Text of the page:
|I forgot to note one interesting connection between the Limpopo and the Kora Preserve in Kenya. George Adamson used
the Kora Preserve to introduce lions to the wild. Because of its remoteness it apparently worked, but some of the same
batch of lions was introduced to the Limpopo area with disastrous results in which the lions were killed. The Limpopo was
designated for farms and known as the Tuli Block, but is gradually changing to a wildlife area with a bit of conflict. At
the North end the elephants were quite placid, but the stampeding ones down at the Limpopo Lodge reflected the fact that
neighboring farms shot at them. (The fence had broken and there were cows in the game park. Should the manager there have
the right to shoot them?)
|But on to September. The month began with an exhibit called "A
Celebration of Succulents". This month was chosen because the tree aloes (Aloe marlothii) are in bloom. Unfortunately, the
local schools were on holiday so we had a poor turnout. Andrena Teed, a primary school teacher, spoke on "An Amateur's View
|In addition to exhibits we had a tour of the botanic garden. We have
had a class from the University and the Women's Corona Society (British Women) come out, so it hasn't been a total bust. I'm
glad I didn't get those paper doll cacti before the exhibit was set up. I would have been tempted to add them.
|While working on the exhibit I read a couple of good succulent books.
The first is: "Mesembs of the World", 1998, Briza Pubs., Pretoria. It has nine authors of whom I know Gideon Smith, Ernst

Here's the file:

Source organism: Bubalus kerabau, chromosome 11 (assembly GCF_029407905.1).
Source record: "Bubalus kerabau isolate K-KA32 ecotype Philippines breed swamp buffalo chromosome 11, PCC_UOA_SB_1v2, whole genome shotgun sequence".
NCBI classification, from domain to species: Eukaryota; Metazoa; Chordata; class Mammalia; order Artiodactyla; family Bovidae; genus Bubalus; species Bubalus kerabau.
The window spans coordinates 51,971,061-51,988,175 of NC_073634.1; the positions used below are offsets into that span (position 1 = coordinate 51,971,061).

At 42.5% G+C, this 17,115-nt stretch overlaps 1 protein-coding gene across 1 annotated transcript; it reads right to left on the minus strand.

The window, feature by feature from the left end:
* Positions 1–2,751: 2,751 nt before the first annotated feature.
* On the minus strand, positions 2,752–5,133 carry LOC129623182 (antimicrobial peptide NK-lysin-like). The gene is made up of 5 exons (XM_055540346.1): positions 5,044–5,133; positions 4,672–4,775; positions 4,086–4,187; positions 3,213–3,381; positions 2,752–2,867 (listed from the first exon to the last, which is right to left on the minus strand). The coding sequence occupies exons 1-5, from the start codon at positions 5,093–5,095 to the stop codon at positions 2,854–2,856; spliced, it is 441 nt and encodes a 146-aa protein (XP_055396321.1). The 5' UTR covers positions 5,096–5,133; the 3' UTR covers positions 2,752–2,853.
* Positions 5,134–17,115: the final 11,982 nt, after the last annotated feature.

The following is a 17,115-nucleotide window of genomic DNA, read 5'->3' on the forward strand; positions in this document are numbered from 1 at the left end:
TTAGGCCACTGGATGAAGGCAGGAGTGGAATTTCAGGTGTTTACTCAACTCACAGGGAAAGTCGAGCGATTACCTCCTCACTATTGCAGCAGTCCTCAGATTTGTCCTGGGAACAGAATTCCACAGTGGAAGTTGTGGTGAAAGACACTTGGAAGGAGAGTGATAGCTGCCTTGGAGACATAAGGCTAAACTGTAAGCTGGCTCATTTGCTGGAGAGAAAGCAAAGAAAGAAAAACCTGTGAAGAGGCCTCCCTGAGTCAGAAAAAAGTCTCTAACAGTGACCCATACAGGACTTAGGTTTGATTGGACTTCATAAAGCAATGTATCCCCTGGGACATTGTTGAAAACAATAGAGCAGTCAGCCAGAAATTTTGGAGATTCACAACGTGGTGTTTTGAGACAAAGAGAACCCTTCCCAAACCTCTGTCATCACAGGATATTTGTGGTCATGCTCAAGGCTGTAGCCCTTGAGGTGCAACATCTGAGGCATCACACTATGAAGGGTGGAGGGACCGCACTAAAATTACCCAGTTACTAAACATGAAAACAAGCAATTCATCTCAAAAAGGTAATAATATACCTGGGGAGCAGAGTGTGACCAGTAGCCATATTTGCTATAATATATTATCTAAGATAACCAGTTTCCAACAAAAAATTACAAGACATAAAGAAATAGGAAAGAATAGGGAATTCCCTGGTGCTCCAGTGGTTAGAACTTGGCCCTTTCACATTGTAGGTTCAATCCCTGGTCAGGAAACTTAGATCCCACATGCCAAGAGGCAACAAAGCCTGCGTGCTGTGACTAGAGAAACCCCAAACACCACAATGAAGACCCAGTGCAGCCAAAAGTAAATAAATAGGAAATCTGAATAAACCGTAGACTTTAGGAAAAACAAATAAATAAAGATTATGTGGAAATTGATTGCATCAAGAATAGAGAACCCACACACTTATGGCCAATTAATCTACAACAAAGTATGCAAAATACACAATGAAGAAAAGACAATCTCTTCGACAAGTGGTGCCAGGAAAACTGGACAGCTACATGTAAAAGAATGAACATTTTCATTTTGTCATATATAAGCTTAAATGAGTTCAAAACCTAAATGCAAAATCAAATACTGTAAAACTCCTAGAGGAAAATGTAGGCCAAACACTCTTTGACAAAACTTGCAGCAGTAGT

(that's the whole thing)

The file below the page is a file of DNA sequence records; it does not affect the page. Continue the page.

van Jarsveld, Heidi Hartman and Steven Hammer. As usual there is too much splitting and some of the grouping (e.g flat
leaved and weedy) is a bit artificial. Also I object to calling those colorful flower appendages petals. As far as I'm
concerned they are staminodes (broad sterile stamens). But this is being picky and it is an excellent book which is needed
since H. Herre's "The Genera of the Mesembryanthemaceae", 1971, Tafelberg, Cape Town is out of print.
|The other is: "Guide to the Aloes of South Africa", Van Wyk and
Smith, 1996, Briza. Here I would congratulate them on subsuming Aloe transvaalensis under Aloe zebrina, but I wonder why
they still separate Aloe cryptopoda and Aloe leutescens. They include Aloe wickensii as a bicolored form of A. cryptopoda,
but say that A. cryptopoda is south of A. leutescens. (Though I know it from as far north as Malawi.) Also they admit "In
the Western extreme of the distribution area, plants are found which appear to be intermediate...". But again I am too picky
and it is overall an excellent book, although there is no shortage of Aloe books.
|On the 2nd, the Bird Club drove south to Manyelanong (Vulture
Shitting Place), a reserve at Otse. They could be seen on their nests with new chicks, but I thought the succulents were
more interesting. We parked in a field of bulbinas in full bloom and we passed Aloe marlothii in massive bloom the whole way
down. In addition to succulents there were white flowers of Acacia melifera and Dombeya (of the Sterculia family).
|On the 5th we went to the opening of the Botswana International Trade
Fair and heard the President speak. We then headed for the pigs as a friend of ours had a prize sow, but we had to wait
while President Mogae had a look. He got there first by driving. The museum did not have an exhibit, but we did lend some
stuffed birds to Wildlife. As Calvin Sabole, our taxidermist, commented, next year we should enter ourselves and get some
credit. (Would I have to paint a background?)
|Polly has been kept busy caring for Dr Lilian Turton, retired
chemistry professor who helped establish our herbarium. She has been bedridden with a bad back, but is getting better (which
should be a relief to Polly).
|Next Children and "A Child".
|[both books,"Mesembs of the World" and "Guide to the Aloes of South
Africa" are in the club library. Check it out! - ed.]